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Old 04-27-2012, 01:09 AM   #10
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Is it just you or do you have a crew?
Just me for now pretty new at the whole buisness thing. Plan on having employees though
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Old 04-27-2012, 01:21 AM   #11
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Thank you everyone for the advise. I have been an electrician in my area for a while before obtaining my license so I've managed to make a lot of contacts so things are picking up fast. This is pretty much my second week so still rough on filing and records. A friend had mentioned quick books so that's my next step along with finding some funding for some bigger jobs
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Old 04-27-2012, 11:27 AM   #12
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Yes, Quickbooks is your friend. It also doesn't hurt to have a tax professional/accountant look at your financials at some point and advise you on deductions, payments, etc. so you don't miss anything.
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Old 04-27-2012, 11:41 AM   #13
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Set your goals high and expectations low. NEVER lie or short change the customer. If you screw up- fix it & eat it. Don't go buy personal items after your first big job--- INVEST back into your business. Expect 10 'No Thanks" for every 1 "you're hired". Stay positive- it's a dog eat dog world out there.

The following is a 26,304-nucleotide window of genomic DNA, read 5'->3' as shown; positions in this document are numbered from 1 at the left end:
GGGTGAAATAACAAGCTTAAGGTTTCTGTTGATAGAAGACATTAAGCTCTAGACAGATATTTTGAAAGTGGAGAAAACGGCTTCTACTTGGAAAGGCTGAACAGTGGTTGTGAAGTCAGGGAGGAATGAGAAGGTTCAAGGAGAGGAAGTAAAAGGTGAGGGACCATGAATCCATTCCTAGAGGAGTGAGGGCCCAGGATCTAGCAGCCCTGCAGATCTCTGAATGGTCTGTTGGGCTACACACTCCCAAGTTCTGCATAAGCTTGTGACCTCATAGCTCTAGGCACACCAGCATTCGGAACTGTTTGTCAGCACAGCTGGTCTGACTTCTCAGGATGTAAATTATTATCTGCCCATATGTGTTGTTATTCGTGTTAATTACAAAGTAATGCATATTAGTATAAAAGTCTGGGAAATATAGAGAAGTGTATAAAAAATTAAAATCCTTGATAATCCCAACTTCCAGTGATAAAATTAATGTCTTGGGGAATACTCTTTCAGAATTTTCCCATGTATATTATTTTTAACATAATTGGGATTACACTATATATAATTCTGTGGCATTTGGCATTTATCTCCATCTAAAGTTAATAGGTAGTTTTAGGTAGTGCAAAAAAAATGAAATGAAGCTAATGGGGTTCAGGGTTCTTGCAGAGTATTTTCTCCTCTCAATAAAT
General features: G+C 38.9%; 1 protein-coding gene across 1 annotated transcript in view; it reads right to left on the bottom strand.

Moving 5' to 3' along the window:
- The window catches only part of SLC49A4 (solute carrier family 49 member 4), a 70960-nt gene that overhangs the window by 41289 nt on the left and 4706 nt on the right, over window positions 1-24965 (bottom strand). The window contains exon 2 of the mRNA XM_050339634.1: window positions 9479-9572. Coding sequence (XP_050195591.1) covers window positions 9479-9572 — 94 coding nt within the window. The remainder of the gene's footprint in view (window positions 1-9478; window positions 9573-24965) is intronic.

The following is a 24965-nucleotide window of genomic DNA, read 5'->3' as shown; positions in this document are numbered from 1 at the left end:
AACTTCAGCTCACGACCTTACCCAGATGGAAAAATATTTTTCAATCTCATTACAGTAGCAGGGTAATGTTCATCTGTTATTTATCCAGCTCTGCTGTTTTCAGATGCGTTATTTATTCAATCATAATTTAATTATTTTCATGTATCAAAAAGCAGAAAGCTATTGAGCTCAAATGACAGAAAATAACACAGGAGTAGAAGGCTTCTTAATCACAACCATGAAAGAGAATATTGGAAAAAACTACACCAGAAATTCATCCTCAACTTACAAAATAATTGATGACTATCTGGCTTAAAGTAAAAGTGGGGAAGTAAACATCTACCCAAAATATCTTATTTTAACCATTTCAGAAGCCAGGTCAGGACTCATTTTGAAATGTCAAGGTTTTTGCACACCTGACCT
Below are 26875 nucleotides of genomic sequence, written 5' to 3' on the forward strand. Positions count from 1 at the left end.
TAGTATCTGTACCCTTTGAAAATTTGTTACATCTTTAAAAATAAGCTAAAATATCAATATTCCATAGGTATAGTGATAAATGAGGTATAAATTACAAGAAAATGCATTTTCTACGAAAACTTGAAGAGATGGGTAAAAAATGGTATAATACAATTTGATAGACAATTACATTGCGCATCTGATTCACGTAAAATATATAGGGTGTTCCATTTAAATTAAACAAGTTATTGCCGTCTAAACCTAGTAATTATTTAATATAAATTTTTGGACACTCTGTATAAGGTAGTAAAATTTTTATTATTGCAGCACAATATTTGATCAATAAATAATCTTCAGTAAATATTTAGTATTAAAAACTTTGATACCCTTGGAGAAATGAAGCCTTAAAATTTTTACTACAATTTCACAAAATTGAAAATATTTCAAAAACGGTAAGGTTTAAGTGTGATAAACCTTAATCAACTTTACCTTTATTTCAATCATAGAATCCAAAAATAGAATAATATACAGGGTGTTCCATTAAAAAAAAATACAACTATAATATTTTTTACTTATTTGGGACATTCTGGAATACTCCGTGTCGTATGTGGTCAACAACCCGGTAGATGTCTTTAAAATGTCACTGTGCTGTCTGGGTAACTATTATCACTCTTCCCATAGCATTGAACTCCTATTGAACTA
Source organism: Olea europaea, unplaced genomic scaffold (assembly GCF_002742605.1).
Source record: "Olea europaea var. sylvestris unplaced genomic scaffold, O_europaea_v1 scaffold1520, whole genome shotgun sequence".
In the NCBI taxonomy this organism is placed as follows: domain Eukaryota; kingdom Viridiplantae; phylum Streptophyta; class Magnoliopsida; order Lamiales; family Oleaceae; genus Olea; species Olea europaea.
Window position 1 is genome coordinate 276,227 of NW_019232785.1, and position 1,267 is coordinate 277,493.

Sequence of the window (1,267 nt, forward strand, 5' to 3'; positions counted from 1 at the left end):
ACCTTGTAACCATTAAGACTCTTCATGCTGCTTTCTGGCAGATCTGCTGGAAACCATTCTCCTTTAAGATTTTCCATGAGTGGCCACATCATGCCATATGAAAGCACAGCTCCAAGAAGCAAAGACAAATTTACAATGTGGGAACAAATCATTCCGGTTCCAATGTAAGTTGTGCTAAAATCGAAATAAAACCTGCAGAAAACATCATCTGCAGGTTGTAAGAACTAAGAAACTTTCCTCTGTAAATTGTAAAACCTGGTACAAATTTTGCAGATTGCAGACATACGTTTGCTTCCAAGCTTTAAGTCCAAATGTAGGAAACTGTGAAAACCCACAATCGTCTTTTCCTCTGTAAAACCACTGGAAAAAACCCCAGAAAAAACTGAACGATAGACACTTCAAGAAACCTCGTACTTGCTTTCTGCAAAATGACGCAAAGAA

And to concur with previous posters.. get insurance and a dang good honest cpa... Incorrect bookkeeping and taxes will kill you the first year. Lastly, be humble- ask for advice (financial, electrical, etc) There are great people out there that WANT to see you succeed and will give you good advice--- learn from the "big-dogs"... they are on top for a reason-- follow the leader .
Best of Luck!!!!
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Old 05-01-2012, 11:36 PM   #14
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Hey everyone was just called about a job involving turning power back on in a old grocery store. The store has been closed for a couple years. The previous owners turned off all breakers and went nuts with a sawzaw cutting all power to refridgeration units and registers so there's basically wires everywhere. Capping off old wires in j boxes and making safe is not my issue. My question is how to do I do the job without being responcible for the whole building. I'm a new electrical contractor have only been licensed a month. PLEASE HELP lol thanks
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Old 05-02-2012, 12:22 AM   #15
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Hey everyone was just called about a job involving turning power back on in an old grocery store. The store has been closed for a couple of years. The previous owners turned off all breakers and went nuts with a sawzaw cutting all power to refrigeration units and registers so there's basically wires everywhere. Capping off old wires in j boxes and making safe is not my issue. My question is how to do I do the job without being responsible for the whole building. I'm a new electrical contractor have only been licensed a month. PLEASE HELP lol thanks
First of all you need to price out this job from start to finish and you need to come up with a grand total price for the customer and get a large enough down payment that will pay for all the stock.

Also Do not take on a job that you cannot afford to pay for your self and still survive.

This one you are going for bankruptcy right off the bat.

Unless you have a huge amount off cash on hand I would walk away from that one.